Smoky quartz

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Smoky quartz

Smoky quartz is a brown to black variety of quartz.[1] Like other quartz gems, it is a silicon dioxide crystal. The smoky colour results from free silicon, formed from the silicon dioxide by natural irradiation.




A very dark brown to black opaque variety is known as morion. Morion is the German, Danish, Spanish and Polish synonym for smoky quartz.[2] The name is from a misreading of mormorion in Pliny the Elder.[3] It has a density of 5.4.


Cairngorm is a variety of smoky quartz crystal found in the Cairngorm Mountains of Scotland. It usually has a smokey yellow-brown colour, though some specimens are a grey-brown.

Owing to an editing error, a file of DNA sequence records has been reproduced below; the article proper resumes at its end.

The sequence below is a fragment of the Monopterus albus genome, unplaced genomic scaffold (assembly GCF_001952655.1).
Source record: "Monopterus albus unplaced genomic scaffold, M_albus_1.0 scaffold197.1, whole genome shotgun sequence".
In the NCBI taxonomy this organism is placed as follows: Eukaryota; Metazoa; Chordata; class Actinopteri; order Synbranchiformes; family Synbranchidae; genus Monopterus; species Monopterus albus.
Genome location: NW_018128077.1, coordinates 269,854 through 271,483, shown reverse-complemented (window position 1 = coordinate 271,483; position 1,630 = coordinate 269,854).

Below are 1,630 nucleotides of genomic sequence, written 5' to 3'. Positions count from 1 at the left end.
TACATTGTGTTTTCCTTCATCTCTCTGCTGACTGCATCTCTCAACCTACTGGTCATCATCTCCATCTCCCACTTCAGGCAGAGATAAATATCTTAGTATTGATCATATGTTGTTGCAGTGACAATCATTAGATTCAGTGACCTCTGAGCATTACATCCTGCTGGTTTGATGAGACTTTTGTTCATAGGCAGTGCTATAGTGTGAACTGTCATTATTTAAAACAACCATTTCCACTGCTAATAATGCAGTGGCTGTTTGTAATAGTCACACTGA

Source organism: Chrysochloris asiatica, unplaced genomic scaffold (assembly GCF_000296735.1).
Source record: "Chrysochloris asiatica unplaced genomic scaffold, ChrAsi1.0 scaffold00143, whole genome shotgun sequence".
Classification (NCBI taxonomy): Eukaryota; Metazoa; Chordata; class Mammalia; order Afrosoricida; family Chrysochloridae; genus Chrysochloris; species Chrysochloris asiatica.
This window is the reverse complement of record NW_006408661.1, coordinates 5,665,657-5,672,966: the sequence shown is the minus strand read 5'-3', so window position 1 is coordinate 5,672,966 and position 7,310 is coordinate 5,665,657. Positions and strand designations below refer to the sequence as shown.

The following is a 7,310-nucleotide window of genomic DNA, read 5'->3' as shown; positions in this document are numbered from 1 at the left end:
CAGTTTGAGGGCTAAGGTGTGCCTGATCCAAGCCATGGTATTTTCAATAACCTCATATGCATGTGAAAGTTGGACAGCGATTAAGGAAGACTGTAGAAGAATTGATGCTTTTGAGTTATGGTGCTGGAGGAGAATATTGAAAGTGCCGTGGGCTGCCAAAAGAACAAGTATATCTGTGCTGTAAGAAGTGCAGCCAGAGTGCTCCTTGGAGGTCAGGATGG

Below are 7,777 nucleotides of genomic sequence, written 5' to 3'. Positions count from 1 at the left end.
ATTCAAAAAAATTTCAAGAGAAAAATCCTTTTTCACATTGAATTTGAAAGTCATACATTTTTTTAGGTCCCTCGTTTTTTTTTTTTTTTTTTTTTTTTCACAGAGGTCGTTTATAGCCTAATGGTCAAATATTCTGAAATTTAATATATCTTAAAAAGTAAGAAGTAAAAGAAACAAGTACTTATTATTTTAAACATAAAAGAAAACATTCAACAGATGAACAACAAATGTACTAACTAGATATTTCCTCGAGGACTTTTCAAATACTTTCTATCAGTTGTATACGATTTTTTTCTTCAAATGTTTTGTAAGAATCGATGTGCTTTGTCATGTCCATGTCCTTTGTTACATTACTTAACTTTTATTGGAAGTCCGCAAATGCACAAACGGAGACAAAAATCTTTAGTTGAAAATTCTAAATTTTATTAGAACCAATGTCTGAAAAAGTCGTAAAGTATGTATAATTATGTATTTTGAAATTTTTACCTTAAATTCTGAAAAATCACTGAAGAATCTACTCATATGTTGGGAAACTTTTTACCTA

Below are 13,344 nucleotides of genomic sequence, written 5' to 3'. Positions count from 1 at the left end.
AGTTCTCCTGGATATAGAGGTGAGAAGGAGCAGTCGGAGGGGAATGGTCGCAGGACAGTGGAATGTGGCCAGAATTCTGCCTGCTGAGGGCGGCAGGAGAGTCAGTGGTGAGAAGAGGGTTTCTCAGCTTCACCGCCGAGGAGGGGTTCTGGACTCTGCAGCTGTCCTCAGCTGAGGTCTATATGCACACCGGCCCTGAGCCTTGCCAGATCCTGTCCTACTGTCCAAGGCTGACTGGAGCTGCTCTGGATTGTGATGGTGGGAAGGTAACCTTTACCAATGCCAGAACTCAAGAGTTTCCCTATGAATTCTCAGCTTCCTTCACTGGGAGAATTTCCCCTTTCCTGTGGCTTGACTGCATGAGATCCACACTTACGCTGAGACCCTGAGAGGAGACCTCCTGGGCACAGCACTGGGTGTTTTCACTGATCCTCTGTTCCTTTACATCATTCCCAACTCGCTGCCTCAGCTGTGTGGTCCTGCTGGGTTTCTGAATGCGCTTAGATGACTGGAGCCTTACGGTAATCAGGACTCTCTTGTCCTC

It is used in Scottish jewellery and as a decoration on kilt pins and the handles of sgian dubhs (anglicised: skean dhu). The largest known cairngorm crystal is a 23.6 kg (52 pound) specimen kept at Braemar Castle.


Sunglasses, in the form of flat panes of smoky quartz, were used in China in the 12th century.[4]

See also[edit]


  1. ^ Smoky Quartz on Mindat
  2. ^ Morion on Mindat
  3. ^ New Oxford American Dictionary (2nd ed., 2005), p. 1102.
  4. ^ Joseph Needham, Science & Civilisation in China (Cambridge, England: Cambridge University Press, 1962), volume IV, part 1, page 121. Needham states that dark glasses were worn by Chinese judges to hide their facial expressions during court proceedings.

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